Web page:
Last weekend it was my 22nd birthday. The week immediately prior was my last week of work. The weekend before that was a holiday to visit my ancestral homeland of Yorkshire with my grandparents (yes, it turns out that I'm part Northern - I'm still coming to terms with the revelation).
And all this together, and the the general busy nature of things, has meant that I haven't blogged anything since last Monday and have spent most of my waking hours just generally taking a break from everything and, to be completely honest, spending a wee bit too much time playing video games. As a result I've missed Michael Gove's cackhanded and idiotic attempts to take our education system back to the 1950s (something which, according to the email he sent to Lib Dem members, David Laws thinks is absolutely wonderful) and Clegg's apparently heartfelt and honest but long overdue apology for breaking his word on tuition fees. Kudos to Clegg though for being the first politician in my lifetime to actually stand up and say sorry for doing something wrong - Mr Blair and Mr Brown, perhaps you'd like to do the same now?
And, to be perfectly honest, I quite liked having a brief break from politics and the world in general. Escapism is so much more fun than looking around you and realising what an utter shithole the world can be and is.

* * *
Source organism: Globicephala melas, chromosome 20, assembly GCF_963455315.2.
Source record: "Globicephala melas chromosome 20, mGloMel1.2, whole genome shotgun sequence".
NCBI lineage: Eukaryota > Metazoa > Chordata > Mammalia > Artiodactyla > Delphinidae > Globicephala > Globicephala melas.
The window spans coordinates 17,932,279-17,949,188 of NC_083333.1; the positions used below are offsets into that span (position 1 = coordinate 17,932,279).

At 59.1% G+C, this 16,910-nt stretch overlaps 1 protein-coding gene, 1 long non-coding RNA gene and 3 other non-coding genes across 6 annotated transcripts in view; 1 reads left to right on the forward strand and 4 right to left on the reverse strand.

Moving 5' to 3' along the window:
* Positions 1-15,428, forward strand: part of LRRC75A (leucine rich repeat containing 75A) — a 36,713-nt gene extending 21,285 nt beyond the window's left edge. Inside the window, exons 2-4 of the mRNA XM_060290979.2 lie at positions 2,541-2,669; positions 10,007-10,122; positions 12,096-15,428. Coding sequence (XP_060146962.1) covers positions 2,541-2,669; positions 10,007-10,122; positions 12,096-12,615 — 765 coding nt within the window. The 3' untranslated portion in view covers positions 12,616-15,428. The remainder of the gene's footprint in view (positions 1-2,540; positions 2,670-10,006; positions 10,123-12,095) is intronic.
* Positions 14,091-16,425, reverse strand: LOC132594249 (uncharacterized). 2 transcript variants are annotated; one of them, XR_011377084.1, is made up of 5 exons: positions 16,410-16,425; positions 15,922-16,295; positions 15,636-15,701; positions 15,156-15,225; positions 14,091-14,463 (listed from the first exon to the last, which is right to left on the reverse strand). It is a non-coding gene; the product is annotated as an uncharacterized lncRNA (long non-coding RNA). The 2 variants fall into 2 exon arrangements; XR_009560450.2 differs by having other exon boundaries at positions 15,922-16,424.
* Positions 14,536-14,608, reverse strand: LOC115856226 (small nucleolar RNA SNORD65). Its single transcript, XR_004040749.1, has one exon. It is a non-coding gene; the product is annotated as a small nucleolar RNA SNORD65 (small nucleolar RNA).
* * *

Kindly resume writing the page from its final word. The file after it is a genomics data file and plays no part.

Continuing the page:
But today I read something powerfully written which touched me. I don't agree with all of it but James Graham's blogpost on the Cleggpology, former party strategist Richard Reeves, the coalition and the future of the Liberal Democrats is erudite, well informed and very insightful and it reminded me just how bad the state of politics in this country is.
And it also reminded me of the fact that there's no such thing as the big win in politics, of one woman or one man or a small group of people who can sweep to power and set everything to rights. It just doesn't happen. Instead it takes years, decades, of constant, relentless struggle by hundreds of people to make real and lasting change happen. And that's disheartening because, like most young people in politics, I like to think of myself as the dashing future saviour of the nation - and having to face up to reality that the absolute best I can ever hope to achieve is to make a few minor changes here and there is a bit of a let down compared to the dream.
But I suppose that dreams are necessary because it's only the vision of a radically better world that keeps us going.
So, putting melodrama aside, I've been reminded of why I do what I do and of why I think it's important not to abdicate responsibility for trying to make a better world and why I have no right to be selfish and ignore the injustice all around me in favour of escapism. Not to mention the fact that there are so many people fucking things up at the moment that I couldn't possibly do a worse job by trying.
I think I've now come to intellectually accept that I'm not going to change the world. Thankfully though, I don't think I've believed it yet. And who knows? If I keep on dreaming about changing things then there's a small chance that maybe, just maybe, I might actually be able to make a difference.
Anyway. That's enough self-indulgent introspection. Normal service of angry rants will resume shortly.